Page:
Beep Beep, Richie!

Beep Beep, Richie!

If you’ve been online in the past few days (and if you’re reading this, you obviously have been, because my carrier pigeon service doesn’t go into effect for another week), you’ve probably seen or at least heard about the new It trailer. I’ve been skeptical of this movie for a few reasons: (1) I’m a snob who usually hates remakes (I’m looking at you, Black X-Mas); (2) the new Pennywise character design reminds me of Little Lord Fauntleroy; and (3) bitch, you ain’t Tim Curry.

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I don’t look back on the It miniseries with completely rose-colored glasses; it was uneven and boring in spots and most definitely did not stick the landing. But Tim Curry’s performance is rightly considered one of the best in horror history; it is so iconic and creepy that the idea of a remake feels like blasphemy, even if the movie surrounding Curry doesn’t earn that level of adulation.

My snobbery notwithstanding, I do enjoy remakes when they bring something new to the story – for example, 1978’s Invasion of the Body Snatchers. The 1956 film (which I love) is a chilling depiction of Cold War-era paranoia. Despite the dark tone, however, the movie ends on a somewhat hopeful note (which the studio forced on director Don Siegel), as Kevin McCarthy runs to the FBI to stop the spread of the pod people across the country. The altered ending tells the audience that they may not be able to trust their friends or neighbors, but they can trust the American authorities to save them from the Communist menace.

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In the 1978 version, that faith and trust in the authorities is gone, replaced with the disillusionment and hopelessness of post-Vietnam and post-Watergate America. In the remake, you can’t trust your friends or neighbors, but you damn sure can’t trust the U.S. government either. Kevin McCarthy’s brief appearance in the ’78 film – desperate,  disheveled, and still yelling about the pod people – tells us that the FBI didn’t help him in ’56 and they won’t help him now. He bridges the chronological and philosophical gap between the two films and affirms the 1956 version’s original message: there is no one who can save you, not even yourself.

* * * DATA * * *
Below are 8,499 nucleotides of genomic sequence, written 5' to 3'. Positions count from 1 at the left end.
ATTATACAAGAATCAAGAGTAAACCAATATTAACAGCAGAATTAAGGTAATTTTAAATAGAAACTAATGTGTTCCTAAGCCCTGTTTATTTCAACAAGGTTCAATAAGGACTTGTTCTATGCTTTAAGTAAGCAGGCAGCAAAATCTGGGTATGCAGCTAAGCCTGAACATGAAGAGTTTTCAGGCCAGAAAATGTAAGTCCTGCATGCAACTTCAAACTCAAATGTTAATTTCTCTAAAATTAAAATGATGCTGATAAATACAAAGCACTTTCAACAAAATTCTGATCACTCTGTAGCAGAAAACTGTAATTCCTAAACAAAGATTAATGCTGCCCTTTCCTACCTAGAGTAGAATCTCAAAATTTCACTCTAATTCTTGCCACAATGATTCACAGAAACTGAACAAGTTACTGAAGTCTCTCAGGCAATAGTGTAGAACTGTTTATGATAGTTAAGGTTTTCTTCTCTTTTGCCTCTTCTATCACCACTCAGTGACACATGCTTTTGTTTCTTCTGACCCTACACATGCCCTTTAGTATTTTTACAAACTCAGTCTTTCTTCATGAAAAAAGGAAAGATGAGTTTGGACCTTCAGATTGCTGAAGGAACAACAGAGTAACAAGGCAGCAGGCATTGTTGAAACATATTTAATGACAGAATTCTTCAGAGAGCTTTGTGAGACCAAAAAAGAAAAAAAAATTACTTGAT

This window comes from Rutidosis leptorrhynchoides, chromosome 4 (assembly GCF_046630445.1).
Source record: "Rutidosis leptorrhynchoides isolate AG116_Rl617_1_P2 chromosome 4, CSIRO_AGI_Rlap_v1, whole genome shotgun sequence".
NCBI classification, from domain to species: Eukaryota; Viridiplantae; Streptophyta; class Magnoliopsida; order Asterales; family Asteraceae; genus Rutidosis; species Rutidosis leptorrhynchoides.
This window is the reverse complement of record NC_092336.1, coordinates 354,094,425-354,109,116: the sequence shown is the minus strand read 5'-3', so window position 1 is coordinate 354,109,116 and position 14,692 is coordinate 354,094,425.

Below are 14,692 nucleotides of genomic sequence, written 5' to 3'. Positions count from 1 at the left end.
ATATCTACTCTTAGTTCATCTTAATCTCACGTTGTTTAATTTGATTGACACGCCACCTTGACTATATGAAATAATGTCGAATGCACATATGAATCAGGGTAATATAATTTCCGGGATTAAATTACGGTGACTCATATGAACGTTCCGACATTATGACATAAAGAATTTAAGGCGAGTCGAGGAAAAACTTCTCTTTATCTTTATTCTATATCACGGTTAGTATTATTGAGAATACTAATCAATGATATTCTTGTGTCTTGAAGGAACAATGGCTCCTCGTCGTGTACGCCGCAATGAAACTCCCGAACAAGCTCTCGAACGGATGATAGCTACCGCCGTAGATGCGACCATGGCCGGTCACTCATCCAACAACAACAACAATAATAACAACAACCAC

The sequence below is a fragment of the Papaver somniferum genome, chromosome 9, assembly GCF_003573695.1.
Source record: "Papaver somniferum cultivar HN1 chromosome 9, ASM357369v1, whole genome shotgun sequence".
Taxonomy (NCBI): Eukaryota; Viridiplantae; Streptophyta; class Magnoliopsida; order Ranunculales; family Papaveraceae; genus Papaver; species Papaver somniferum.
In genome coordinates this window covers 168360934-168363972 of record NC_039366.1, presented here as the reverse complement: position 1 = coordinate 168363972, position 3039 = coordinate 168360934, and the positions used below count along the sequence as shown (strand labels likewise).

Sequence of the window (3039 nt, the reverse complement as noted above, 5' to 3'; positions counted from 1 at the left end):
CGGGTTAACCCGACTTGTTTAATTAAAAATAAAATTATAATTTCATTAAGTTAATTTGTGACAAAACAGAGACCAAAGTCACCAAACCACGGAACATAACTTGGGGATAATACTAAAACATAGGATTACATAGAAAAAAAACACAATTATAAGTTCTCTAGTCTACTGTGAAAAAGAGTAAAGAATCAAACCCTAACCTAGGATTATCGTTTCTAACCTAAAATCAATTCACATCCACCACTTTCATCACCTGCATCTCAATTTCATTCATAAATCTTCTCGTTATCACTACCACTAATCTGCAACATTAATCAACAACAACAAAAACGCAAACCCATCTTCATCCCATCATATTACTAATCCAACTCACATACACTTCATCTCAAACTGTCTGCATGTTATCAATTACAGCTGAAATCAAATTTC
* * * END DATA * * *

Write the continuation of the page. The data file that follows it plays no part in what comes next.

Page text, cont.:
The callback to the original film enriches the remake of Invasion of the Body Snatchers; in the case of It, however, I think the opposite will hold true. Based on the trailer, new Pennywise Bill Skarsgård seems to be wisely steering clear of a Tim Curry impression. Hopefully, his Pennywise will indeed be different than Curry’s but no less terrifying. I’m looking forward to finding out in September whether It will join Invasion of the Body Snatchers as the rare remake that matches or exceeds the quality of the original.

 

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